Kate Wheeler


Kate Wheeler grew up in North Carolina among green things. She received her MFA from Sarah Lawrence College, and her work has appeared in Electric Literature’s Recommended Reading and The Westchester Review. She lives just outside of Brooklyn.


Hate It Here

Alison, Lisen and me on Highway 54, driving west out of town. Alison drives with one hand on the wheel, leaning back in her seat. Lisen rides shotgun, and she and Alison balance their wrists on the edges of the open windows and smoke. When a song we all know comes on the stereo, Alison and Lisen make their thumbs and their first two fingers, cigarettes in between, into guns and pump them out the windows in time with the chorus: puh puh puh –chk CHING- take your money.

It is fall. The highway is empty. We pass the flat brown fields, the tall silent trees. In the car it feels like something is happening. It feels like solitude and company at the same time. James has been gone for six months, and lately I cannot stand to be with people. I cannot stand to be alone.

We are looking for pumpkins to carve and have glowing about the house we live in together. We have been meaning to make this trip for weeks, but things come up. We have work. We have papers due. We are tired. There is some party.

When Lisen and Alison are getting ready to go out at night they take ages in the bathroom, changing sweaters, curling hair or straightening, adding eyeliner. I sit on the floor in the hallway. We can all see each other in the mirror. We talk. When we are hours late, Lisen says, “Let’s go, let’s go, it’s dark at the bar,” and we collect our bags and leave the house.

We are never on time. The longer we stay in this town, the worse it gets. Lisen and Alison have been here for five years. I have been here all my life.

Now, in the car, we pass a sort of shack, brown and set back from the road, a white sign: BOBS TUESDAY BINGO NIGHT BUDWEISER 50¢.

“I’ve always wanted to go there,” Lisen says. “I’ve always wanted to go there for bingo night.”

Lisen is tall. Her hair is brown and golden. She has a mild voice and a mild expression, and when she speaks you listen.

“Let’s do it,” Alison says. “Let’s go on Tuesday.”

“Well,” Lisen says. “You want to?”

We shoot down the road. The bar is behind us.

“It’s all the way out here,” Lisen says. “How would we get home?”

“I’d drive home,” I say.

I drive when no one else can, when they’ve all been drinking for hours. Once suddenly at midnight we were hungry, and I drove Alison and Lisen through town to the dumpster behind the Harris Teeter. Lisen rode shotgun.

“Left lane,” she told me. “Stoplight.”

“You drive better than I can,” I said. “Even drunk.”

We returned to the house with three trash bags full of pastries and bread, poptarts, ritz crackers, frozen pierogies. We stood on the front porch and passed around one cherry danish, left the rest sitting out there for the raccoons.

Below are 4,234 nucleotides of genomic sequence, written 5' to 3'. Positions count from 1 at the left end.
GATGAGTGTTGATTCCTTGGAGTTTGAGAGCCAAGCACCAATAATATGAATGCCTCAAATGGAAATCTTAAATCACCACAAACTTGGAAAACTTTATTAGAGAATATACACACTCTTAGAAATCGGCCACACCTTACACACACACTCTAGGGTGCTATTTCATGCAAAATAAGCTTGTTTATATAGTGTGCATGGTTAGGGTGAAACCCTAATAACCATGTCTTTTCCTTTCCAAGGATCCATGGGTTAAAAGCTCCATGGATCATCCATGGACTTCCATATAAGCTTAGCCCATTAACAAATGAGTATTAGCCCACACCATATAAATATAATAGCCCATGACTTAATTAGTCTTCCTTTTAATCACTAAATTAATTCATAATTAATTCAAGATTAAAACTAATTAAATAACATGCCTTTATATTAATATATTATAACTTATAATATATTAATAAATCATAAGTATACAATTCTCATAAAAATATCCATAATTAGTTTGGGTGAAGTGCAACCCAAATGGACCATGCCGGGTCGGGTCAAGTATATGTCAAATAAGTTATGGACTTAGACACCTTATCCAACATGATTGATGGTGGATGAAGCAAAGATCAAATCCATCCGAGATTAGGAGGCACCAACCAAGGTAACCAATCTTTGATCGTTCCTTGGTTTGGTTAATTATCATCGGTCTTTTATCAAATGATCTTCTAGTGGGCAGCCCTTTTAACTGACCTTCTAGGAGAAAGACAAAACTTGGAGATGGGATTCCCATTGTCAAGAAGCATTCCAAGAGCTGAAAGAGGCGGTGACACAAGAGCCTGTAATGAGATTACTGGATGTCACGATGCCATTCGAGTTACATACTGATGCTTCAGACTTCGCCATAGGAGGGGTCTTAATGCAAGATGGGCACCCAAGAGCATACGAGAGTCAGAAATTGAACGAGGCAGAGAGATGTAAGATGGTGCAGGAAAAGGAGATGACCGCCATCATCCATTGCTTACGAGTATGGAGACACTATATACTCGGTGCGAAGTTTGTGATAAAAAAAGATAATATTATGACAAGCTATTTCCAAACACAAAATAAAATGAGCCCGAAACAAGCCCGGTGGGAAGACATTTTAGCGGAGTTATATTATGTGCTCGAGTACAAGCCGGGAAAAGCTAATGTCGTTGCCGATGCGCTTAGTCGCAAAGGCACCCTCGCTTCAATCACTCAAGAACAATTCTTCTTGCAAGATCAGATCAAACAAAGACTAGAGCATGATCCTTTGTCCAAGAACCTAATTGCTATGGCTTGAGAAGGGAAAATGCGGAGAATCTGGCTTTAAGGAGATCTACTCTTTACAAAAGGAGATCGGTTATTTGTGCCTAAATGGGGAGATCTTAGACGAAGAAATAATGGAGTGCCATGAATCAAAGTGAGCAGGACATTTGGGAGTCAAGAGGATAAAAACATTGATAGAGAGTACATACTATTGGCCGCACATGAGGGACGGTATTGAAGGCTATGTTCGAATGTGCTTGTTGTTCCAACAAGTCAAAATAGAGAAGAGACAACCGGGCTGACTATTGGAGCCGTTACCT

“We should go to that bar right now,” I say. “Let’s go right now.”

Alison slows and makes a U-turn. We head back to the brown shack of a bar. She pulls over onto the highway’s grassy shoulder and shuts off the engine. We look out.

In the gravel parking lot are three pick-up trucks, shining and silent.

“I don’t know,” says Lisen. “I don’t really want to go in there without a man.”

“What?” I say. “What could happen? It’s four o’clock in the afternoon.”

“Yeah,” says Lisen, still looking.

“We could call Andrew,” says Alison. “He would come out here with us.”

I call Andrew. No answer. I leave a message. We sit in the car and look out.

“It’s just that it’s out here in the middle of nowhere,” Lisen says.

When Lisen is bored or tired and ready to leave a place, some party or bar where we are, she says, “I hate it here,” and we know it is time to move on.

Alison turns her key and the engine makes its low noises. “We’ll find pumpkins,” she says. “And if Andrew calls he can meet us at the bar on our way back.”

We slide out onto the gray road again and drive for miles, quiet. Andrew does not call us back. Not a pumpkin in the North Carolina countryside, for some reason. The car’s stream comes in the front windows and blows over my face and through my hair. I think how we could keep driving and get to the ocean, stand on the edge of the earth looking out over everything.

“I’m turning around at the next intersection,” says Alison. She does, and the golden sun is behind us.

“I’ll try Andrew again,” I say. I do, but he does not answer.

We pass the brown shack bar.

In a few weeks, at some party at our house, when I leave the crowded kitchen early to sit alone in the living room, Alison and Lisen will come and find me there. Lisen will take whatever record it is off the turntable and put on Stevie Wonder, and Alison will take my hands and pull me off the couch. We will dance around the room together, the three of us, our own party. When it starts to rain, sudden and rumbling outside the open door, we will run out into the yard and up the gravel drive and down the hill on the other side, to the creek. Lisen will climb right into the shallow, rushing water and lie down.

“Lisen!” I’ll shout, because the water will be surprisingly rough, but Lisen will laugh, grab onto the stones of the creek bed, and let her legs bob behind her. Alison and I will stand, soaked past help or caring in our clothes, laughing too, and the water will flow over Lisen’s face and her forehead as if it is baptizing her, new, into this world.

Today, in the car, we drive back into town and buy three bright pumpkins from cardboard bins in the parking lot outside the Harris Teeter. We take them home and dig our hands into their cold, clean-smelling guts, put the oven on, toast seeds, spend the evening in the kitchen, carving.